Cloud computing and the file sharing puzzle

The bottom line is this: when the time comes to send large files to someone out there, email has serious size and functionality limitations. But the cloud computing future is upon us and with it, multiple large-file sharing options have surfaced. The following is a review of the few I’ve investigated recently. Keep in mind that much of this stuff is still in beta and searching for its true identity. Promising but not quite there yet.

When it comes to sending large TIFF files to a publisher, for instance, I used to rely on MediaFire. However, sick and tired of their blasting of advertising and pop-ups, I’ve begun giving a few others a test run. Meet Dropbox, G.ho.st, Files Over Miles and Fileai. They all aim, among other things, at providing one with online file storage and sharing capability. As I just mentioned, one of the reasons  behind such services is that most email servers limit the size of attachments and it becomes impossible to email videos or large files. Hence the need to be able to store these files online, awaiting for your recipient to retrieve them, whether they were made public or placed in a private folder. Or, you might just send them live.

Let’s look at file hosting services first: the main difference between MediaFire and DropBox is that DropBox innovates by adding a desktop-based service in the form of a simple DropBox folder somewhere on your hard drive. That folder becomes a drag-and-drop instant syncing tool to your web storage. Add a file to the folder and it gets synced on the web where you have an initial 2 GB of storage. Remove it, and its image on the web gets removed too.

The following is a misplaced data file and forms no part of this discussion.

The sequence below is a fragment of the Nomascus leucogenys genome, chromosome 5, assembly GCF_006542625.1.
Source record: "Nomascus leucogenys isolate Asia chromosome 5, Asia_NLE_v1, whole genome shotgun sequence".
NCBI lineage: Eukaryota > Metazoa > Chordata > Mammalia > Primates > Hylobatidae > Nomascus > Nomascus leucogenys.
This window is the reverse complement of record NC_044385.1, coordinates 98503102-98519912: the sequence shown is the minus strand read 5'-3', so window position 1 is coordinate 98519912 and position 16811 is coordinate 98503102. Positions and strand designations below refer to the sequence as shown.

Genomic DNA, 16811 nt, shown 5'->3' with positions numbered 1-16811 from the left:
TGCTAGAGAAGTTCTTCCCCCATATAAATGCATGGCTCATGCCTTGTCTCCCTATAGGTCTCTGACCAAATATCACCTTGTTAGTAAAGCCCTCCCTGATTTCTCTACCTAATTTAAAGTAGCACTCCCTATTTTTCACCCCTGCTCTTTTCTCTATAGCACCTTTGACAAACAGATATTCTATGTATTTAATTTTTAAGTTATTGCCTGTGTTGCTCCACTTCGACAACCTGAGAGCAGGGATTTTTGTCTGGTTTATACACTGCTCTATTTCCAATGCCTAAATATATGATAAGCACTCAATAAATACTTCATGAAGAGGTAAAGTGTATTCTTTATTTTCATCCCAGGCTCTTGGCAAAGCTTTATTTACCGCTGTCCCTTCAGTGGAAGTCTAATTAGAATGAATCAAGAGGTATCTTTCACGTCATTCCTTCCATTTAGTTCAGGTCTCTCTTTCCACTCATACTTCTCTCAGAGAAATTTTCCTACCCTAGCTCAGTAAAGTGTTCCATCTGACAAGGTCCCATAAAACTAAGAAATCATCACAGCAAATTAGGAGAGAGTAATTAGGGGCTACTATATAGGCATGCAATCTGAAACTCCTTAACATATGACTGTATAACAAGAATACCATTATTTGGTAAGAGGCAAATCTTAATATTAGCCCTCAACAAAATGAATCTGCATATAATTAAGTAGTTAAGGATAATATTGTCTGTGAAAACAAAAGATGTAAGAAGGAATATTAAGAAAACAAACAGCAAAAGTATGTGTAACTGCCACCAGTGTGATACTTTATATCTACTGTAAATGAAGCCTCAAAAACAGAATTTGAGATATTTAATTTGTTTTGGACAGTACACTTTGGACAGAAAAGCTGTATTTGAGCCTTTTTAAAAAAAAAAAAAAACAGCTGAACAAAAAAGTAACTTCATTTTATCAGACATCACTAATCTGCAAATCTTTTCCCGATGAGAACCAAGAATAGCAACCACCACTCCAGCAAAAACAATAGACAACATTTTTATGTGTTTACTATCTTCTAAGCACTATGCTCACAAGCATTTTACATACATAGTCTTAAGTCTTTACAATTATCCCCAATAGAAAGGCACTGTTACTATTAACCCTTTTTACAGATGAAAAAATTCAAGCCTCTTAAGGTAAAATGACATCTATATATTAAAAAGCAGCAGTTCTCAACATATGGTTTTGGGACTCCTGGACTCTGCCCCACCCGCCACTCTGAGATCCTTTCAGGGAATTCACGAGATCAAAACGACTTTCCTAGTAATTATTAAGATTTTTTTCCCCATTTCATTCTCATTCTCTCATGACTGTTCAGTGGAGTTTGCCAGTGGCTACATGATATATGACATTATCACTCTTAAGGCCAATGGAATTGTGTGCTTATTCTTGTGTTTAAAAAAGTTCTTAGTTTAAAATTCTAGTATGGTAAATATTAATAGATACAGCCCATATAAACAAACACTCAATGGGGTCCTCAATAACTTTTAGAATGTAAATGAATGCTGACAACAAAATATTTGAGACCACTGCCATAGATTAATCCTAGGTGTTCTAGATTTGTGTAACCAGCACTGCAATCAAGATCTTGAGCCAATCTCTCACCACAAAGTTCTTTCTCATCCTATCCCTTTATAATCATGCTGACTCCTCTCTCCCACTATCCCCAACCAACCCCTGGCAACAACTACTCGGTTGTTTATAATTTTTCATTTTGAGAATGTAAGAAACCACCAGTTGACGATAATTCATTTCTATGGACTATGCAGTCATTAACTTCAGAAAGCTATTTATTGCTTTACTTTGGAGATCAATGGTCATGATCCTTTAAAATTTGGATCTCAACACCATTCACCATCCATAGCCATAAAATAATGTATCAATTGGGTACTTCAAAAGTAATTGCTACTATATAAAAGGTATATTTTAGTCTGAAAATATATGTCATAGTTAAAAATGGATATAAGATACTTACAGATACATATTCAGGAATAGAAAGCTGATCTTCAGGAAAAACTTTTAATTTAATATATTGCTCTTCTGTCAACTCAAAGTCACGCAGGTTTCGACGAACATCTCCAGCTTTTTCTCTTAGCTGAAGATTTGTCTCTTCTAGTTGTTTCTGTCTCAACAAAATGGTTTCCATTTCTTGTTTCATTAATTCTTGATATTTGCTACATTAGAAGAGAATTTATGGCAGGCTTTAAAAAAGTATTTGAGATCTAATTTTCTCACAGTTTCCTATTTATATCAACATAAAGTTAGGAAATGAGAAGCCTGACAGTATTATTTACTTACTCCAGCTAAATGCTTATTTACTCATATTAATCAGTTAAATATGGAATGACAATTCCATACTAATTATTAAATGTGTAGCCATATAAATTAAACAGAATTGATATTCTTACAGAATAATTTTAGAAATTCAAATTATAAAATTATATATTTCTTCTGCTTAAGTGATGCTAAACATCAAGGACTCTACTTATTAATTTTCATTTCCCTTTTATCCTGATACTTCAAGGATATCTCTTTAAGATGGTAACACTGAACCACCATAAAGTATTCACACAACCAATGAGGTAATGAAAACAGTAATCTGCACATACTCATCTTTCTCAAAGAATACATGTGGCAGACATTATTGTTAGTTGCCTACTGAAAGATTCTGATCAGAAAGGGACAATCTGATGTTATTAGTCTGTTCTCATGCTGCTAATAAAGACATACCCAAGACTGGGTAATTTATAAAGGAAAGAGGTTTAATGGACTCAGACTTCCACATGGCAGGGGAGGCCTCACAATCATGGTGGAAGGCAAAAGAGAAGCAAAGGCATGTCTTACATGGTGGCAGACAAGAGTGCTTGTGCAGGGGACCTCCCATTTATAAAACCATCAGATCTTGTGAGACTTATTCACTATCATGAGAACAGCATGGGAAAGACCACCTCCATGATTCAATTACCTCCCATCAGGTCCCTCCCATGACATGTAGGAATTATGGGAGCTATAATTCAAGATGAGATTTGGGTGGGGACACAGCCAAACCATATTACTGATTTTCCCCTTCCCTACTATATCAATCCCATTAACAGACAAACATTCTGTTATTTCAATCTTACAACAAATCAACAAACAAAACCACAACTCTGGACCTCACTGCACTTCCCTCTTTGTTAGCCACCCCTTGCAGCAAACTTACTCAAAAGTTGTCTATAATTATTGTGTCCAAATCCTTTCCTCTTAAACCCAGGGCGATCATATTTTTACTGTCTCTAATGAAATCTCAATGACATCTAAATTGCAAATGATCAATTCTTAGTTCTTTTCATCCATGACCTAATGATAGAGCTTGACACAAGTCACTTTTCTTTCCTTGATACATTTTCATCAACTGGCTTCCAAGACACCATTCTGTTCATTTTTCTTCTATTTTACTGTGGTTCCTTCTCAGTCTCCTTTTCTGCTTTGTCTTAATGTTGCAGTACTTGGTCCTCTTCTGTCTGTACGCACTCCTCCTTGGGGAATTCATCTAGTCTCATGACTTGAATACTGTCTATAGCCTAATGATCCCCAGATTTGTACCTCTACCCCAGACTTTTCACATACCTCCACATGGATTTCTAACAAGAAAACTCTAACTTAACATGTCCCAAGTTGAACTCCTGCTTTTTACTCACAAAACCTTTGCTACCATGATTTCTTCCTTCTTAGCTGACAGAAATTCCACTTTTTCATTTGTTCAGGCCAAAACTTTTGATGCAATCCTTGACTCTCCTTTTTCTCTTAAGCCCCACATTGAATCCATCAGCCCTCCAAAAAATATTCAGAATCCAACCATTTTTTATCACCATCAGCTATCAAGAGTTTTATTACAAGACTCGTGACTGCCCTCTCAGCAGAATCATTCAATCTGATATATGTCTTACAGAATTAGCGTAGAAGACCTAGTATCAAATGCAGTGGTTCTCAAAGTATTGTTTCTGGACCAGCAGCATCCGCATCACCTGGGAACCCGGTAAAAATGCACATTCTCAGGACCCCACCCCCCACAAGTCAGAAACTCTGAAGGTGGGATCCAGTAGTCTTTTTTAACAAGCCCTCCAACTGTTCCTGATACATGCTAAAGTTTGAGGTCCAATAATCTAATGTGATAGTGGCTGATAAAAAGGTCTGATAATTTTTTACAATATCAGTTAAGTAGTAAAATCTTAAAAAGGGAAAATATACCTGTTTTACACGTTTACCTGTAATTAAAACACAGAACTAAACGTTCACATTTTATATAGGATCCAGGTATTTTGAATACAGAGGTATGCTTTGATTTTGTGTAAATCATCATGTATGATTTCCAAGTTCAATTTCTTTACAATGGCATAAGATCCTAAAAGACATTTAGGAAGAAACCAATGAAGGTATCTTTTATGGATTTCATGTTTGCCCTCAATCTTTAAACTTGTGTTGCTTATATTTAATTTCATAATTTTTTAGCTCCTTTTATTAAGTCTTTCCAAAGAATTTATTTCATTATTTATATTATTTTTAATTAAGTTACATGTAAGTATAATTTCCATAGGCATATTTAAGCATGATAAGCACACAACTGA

That desktop service comes at a cost, though; while it is syncing with the web, Task Manager shows its process as gulping 64 MB of RAM. However, unless working live for a while, I don’t see a reason to have DropBox running all the time and I’ve set it up as a shortcut that I will only start when needed.

Files to be shared must be in the Public folder unless the recipient also has a DropBox account, in which case entire folders can be shared. For public files, the recipient does not actually navigate to the web site but rather gets a simple download link.

So, different approaches but I must say that in Dropbox, the clean web interface and absence of advertising are quite a relief.

If you’d like to try it or just learn more, please use this link. Dropbox is using the classic viral marketing strategy of referrals, and I don’t have a problem with that. It’s legit and efficient. If you follow that link and decide to get Dropbox for yourself, I earn extra free storage, so everybody wins. :-)

Now how about G.ho.st? Well, I’ve posted about it earlier and I won’t go back into details here. Suffice to say G.ho.st is a full Virtual PC service and offers much more than file sharing. But it does have that capability and with an initial 15 GB of online storage, I must say it is quite appealing. The downside is that since you must load the entire virtual PC interface, the whole thing is slower than Dropbox for instance. File sharing also works on a download link basis.

And then there are applications like Files Over Miles and Fileai, both providing simple P2P file transfer without the need for an account. You go to the web site, chose which file to send from your computer, get a download link, give it to the recipient, they enter it in their browser and get the file. Period. Since these applications work live, both parties must be online simultaneously to exchange files, which is a huge drawback. I also haven’t fully explored the security implications. In addtion, Files Over Miles is limited in size to half the RAM available at the receiving end. But still, they are incredibly simple to use and very fast. Well worth a try, I’d say.